Marriott’s new CEO Tony Capuano is off to quite a start. Since assuming the role in February he’s flattered China’s authoritarian rulers, declared publicly that hotel workers make too much, and criticized guests for their short-term memory in failing to have greater sympathy for the plight of owners.
Capuano wants to keep as many cost cuts in place as possible. What if the hotel industry gets struck by another crisis? He has a solution to that: taxpayer subsidies. You wouldn’t stay at his hotels, but he wants to make sure you pay for the rooms anyway.
In an interview with Business Traveller he lays out a plan to make sure that hotels get their share of taxpayer loot the way airlines did in the next crisis. He is working with the heads of other hotel chains to make future requests for cash about the employees.
I am talking to Chris Nassetta at Hilton, Mark Hoplamazian at Hyatt and Keith Barr at IHG to build consensus across the big global brand players that we’ve got to use the power of this broad employment base to encourage governments to think and act more deliberately around helping us drive a return in travel and tourism.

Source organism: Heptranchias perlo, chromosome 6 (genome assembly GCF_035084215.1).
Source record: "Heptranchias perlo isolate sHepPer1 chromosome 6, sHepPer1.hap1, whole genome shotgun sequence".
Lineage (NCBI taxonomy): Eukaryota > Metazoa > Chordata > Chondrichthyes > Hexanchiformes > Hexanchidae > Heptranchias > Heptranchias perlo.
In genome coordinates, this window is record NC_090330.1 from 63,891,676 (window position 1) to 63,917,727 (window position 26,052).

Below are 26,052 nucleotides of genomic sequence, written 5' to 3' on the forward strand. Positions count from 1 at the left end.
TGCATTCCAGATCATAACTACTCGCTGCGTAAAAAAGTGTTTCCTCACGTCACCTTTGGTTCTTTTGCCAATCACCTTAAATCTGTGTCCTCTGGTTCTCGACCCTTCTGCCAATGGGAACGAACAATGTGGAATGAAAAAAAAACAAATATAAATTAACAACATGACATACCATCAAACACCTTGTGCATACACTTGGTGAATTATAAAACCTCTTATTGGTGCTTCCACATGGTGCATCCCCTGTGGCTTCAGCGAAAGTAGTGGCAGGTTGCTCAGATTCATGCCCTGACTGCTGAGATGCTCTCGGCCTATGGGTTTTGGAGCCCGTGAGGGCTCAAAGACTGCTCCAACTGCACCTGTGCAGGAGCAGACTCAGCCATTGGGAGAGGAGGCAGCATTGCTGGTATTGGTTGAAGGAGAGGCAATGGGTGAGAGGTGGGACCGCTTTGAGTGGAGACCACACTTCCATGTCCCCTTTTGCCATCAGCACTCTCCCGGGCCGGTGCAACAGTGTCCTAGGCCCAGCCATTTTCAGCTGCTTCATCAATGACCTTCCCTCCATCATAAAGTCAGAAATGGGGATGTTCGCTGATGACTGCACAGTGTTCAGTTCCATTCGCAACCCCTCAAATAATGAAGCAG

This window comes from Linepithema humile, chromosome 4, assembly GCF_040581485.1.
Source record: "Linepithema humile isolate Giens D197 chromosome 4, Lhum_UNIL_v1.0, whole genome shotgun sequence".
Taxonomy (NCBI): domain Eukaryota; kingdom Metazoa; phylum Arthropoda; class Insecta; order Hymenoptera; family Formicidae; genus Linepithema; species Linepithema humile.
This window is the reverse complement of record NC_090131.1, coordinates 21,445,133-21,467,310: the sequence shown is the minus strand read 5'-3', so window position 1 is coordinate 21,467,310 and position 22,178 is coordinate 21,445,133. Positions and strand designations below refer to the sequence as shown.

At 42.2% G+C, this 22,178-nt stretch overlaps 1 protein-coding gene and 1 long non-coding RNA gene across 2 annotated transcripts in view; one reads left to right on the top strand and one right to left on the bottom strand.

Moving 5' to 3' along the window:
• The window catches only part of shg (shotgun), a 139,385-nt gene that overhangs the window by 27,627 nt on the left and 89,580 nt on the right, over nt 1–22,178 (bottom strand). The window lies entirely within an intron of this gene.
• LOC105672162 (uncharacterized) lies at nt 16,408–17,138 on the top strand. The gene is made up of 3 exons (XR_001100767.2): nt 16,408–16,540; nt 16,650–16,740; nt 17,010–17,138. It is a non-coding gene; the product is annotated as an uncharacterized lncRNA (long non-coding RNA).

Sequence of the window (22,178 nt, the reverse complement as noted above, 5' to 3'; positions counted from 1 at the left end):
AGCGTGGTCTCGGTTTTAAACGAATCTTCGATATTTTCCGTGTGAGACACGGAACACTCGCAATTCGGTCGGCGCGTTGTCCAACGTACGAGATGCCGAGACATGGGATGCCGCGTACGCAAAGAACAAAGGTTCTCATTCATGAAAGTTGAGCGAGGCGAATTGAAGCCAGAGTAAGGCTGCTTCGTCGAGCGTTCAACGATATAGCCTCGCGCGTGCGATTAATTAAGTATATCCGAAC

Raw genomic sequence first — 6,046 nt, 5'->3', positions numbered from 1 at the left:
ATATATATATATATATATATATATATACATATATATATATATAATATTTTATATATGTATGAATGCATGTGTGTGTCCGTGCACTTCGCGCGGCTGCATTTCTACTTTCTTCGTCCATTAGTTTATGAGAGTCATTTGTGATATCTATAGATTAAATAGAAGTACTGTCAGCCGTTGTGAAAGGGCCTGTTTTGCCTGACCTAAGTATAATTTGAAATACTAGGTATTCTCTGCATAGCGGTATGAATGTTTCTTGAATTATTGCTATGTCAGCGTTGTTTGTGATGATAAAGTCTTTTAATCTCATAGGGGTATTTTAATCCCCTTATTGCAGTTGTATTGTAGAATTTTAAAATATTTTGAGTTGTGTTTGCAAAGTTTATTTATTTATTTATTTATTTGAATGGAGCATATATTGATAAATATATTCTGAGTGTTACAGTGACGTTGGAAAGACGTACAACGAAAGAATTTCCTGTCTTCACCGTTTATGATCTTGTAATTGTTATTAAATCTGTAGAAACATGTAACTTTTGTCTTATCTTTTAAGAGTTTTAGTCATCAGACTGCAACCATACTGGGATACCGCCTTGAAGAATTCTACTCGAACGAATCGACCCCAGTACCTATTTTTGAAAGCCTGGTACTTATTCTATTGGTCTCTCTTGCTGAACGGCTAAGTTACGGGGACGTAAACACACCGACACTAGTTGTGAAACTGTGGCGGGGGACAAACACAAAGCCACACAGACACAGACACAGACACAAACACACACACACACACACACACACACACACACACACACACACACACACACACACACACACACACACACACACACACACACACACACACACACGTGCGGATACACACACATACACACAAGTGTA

What we saw in the US, candidly, was our friends in the airline industry were better coordinated. When you look at some of the aid packages that the US Federal Government offered, it was because the airlines had been through this before, they had a quick and coordinated response, a well-articulated request for support and were quite successful. One of the learnings for me is that the hotel segment of travel and tourism should aspire to have that same level of coordination in the face of a future crisis.
What he misses is that the airline jobs at stake were high paying union jobs, and the solvency of some of the airlines were at stake. Most of the money was captured by the airlines, not the workers, but the unions went along because their goal was to keep American Airlines and United out of Chapter 11 where they might see their contracts rewritten.
Hotels don’t have this confluence. When one hotel or a group of hotels go under, smaller numbers of jobs (that usually pay less) are at risk and broad union contracts across the industry aren’t at the same risk of being re-written.
Capuano also shared his vision that hotels keep reduced services in place into the future, and he wants better technology to communicate clearly with customers which restaurants on property are closed or “are they operating on reduced hours, is the gym open, do you require a reservation.”